After visiting the Baths of Aphrodite I wanted to pay a visit to the birthplace of the Goddess of Love . Where the beauteous Venus rose from amongst the surf, legend has it, was at a spot called Petra tou Romiou . This spot is to be found along the old Paphos to Limassol road, the B6. The coastline is quite spectacular on this stretch of road and I used to enjoy driving along it. There is now a major motorway which will take you all the way from Paphos to Lefkosia and Larnaka if you wish for speed and it has to be said this does reduce the travel time but my, is it tedious and much of the coastal views are lost behind the safety barriers.So as I was to journey from Polis to Larnaka I chose the scenic route and I wasn’t disappointed. You have to have your wits about you though, as the signs are determined to get you onto the A1, the motorway, at every opportunity. But stick with the B6 and you’ll be rewarded with a varied and interesting , if somewhat longer drive.
The coastline where the Petra tou Romiou lies is scattered with large rocky outposts and coves there is now a tourist pavilion on the opposite side of the road where you can park and walk through a tunnel which will take you under the road and onto the beach. I was very surprised to see how busy it was, the last time I visited, many years ago, it was almost deserted.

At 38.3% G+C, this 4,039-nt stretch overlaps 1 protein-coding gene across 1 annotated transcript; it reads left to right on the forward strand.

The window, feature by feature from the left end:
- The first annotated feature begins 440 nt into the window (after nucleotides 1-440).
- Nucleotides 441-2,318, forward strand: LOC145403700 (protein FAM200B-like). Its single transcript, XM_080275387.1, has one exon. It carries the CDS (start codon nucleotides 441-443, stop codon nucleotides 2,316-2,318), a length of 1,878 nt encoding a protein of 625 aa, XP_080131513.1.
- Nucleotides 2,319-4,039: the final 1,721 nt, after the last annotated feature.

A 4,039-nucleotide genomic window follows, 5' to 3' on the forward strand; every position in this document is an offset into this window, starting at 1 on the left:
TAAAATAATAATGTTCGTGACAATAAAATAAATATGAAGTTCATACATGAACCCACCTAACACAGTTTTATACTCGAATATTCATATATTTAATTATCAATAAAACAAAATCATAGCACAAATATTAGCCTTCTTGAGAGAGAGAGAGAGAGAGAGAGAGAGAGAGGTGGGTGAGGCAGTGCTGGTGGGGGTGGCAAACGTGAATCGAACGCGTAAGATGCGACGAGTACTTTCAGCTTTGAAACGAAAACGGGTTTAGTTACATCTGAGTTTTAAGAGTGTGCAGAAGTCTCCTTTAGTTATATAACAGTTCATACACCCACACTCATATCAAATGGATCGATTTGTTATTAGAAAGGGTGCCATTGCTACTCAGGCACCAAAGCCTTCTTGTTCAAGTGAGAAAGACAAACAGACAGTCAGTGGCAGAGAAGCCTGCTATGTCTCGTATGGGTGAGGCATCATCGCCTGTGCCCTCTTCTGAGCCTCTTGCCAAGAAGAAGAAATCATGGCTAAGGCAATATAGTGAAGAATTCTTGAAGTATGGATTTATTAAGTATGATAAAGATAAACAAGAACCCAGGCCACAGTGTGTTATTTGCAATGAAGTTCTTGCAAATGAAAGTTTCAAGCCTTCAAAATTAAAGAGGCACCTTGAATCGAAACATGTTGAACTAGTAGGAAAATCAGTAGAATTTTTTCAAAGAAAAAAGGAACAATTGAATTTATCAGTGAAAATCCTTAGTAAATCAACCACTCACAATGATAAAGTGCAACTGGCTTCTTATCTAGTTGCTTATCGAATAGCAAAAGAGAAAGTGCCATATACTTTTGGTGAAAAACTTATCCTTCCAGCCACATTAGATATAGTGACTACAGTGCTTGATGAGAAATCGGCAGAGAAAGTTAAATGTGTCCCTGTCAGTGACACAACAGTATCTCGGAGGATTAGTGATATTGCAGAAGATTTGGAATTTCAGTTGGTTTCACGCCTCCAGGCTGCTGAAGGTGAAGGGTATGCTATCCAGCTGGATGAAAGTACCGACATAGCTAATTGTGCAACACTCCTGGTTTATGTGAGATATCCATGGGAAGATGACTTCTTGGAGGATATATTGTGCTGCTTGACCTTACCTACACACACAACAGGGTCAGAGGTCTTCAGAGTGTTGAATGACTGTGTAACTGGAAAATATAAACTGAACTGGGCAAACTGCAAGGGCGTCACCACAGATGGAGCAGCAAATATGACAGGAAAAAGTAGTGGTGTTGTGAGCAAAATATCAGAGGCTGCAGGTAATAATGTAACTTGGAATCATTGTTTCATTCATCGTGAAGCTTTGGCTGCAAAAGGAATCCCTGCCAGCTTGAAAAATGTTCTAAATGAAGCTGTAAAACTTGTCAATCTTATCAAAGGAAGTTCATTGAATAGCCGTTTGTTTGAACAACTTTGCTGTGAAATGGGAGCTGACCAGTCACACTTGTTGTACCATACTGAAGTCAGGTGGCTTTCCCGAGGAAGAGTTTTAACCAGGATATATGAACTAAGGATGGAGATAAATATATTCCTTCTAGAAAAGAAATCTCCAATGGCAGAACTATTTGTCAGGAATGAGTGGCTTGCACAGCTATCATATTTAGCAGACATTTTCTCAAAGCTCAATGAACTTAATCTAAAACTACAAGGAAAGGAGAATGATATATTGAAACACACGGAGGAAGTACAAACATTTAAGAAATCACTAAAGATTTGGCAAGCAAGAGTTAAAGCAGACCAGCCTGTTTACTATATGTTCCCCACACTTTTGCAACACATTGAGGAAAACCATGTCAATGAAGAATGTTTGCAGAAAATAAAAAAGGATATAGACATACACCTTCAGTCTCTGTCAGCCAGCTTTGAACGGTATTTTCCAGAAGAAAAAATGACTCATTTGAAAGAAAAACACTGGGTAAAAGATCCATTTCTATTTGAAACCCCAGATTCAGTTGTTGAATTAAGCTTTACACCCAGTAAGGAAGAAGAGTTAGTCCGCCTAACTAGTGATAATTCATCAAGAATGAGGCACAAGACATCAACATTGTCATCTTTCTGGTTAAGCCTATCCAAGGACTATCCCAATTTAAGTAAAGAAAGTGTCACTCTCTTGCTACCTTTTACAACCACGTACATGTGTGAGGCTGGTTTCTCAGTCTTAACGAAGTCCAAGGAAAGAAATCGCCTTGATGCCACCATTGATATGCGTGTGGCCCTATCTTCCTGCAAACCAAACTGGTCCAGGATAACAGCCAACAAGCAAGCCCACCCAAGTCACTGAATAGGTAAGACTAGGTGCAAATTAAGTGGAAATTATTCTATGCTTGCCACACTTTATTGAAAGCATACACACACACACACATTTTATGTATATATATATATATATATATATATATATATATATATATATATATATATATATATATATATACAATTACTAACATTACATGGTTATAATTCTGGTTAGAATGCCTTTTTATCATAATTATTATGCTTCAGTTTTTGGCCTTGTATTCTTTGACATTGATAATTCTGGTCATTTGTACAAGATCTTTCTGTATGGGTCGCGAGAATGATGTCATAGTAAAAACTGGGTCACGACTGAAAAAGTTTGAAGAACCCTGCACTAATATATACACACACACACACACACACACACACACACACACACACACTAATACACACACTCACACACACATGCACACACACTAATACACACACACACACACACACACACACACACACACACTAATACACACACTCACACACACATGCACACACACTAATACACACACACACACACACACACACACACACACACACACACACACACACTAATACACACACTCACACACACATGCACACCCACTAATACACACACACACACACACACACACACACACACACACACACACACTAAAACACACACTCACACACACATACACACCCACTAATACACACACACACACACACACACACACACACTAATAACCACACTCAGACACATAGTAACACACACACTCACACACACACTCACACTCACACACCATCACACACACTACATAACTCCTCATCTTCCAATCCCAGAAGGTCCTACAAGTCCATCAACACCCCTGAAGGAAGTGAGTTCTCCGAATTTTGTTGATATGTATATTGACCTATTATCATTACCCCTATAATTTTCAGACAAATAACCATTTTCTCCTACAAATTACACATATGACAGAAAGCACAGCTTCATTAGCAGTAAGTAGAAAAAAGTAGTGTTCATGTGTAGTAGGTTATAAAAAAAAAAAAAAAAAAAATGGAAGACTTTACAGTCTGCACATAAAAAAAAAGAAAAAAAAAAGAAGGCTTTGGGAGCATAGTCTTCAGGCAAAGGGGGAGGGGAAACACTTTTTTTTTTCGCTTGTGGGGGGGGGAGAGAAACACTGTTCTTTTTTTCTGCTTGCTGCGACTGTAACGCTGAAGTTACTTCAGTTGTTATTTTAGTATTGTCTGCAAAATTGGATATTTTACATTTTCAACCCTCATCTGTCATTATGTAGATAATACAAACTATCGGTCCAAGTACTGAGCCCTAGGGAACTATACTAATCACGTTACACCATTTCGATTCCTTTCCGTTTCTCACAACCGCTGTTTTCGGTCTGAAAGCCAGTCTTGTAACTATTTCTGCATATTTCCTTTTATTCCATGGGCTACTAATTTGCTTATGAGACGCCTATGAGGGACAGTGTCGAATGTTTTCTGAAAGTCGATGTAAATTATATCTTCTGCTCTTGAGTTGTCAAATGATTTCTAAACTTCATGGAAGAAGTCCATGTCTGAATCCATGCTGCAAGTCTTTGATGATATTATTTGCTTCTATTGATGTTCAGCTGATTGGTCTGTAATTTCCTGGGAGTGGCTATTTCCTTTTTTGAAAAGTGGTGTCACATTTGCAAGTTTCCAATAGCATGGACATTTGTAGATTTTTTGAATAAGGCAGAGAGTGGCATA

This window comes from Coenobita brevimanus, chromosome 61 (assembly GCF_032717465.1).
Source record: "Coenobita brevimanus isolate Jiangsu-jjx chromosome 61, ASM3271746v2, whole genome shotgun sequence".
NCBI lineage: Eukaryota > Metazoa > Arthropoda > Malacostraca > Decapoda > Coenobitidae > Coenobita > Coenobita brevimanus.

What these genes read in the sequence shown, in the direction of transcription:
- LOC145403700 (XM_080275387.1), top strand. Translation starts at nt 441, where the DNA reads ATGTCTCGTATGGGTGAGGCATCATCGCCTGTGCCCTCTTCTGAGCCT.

Now it was a busy beach with bathers and sightseers alike. The really touching site, everywhere you looked, was where visitors had left their mark by placing pebbles in the shape of hearts with messages of love. This brought to mind my recent visit to Hambis o’Haractis whose latest works are screen prints on the theme of Petra tou Romiou and the goddess of LOVE with references to these tokens left by all the lovers and possibly would be lovers, who had visited the site. He has worked many variations on the theme and all are delightfully colourful using yellows, pinks, blues and greens.
Further along this road you can access Kolossi castle and ancient Kourion as well as driving through the British Sovereign base of Akrotiri.
I lost the road completely, unfortunately, when I reached Limassol, it seemed to disappear without a trace and I wound my way around the streets of old Limassol where there were many quite impressive old buildings to distract me, finding my way to the seafront where I was sure I would eventually pick it up again once I had fought my way through the traffic and crowds. But by then time and energy was disappearing fast and I decided to give in and follow the A1.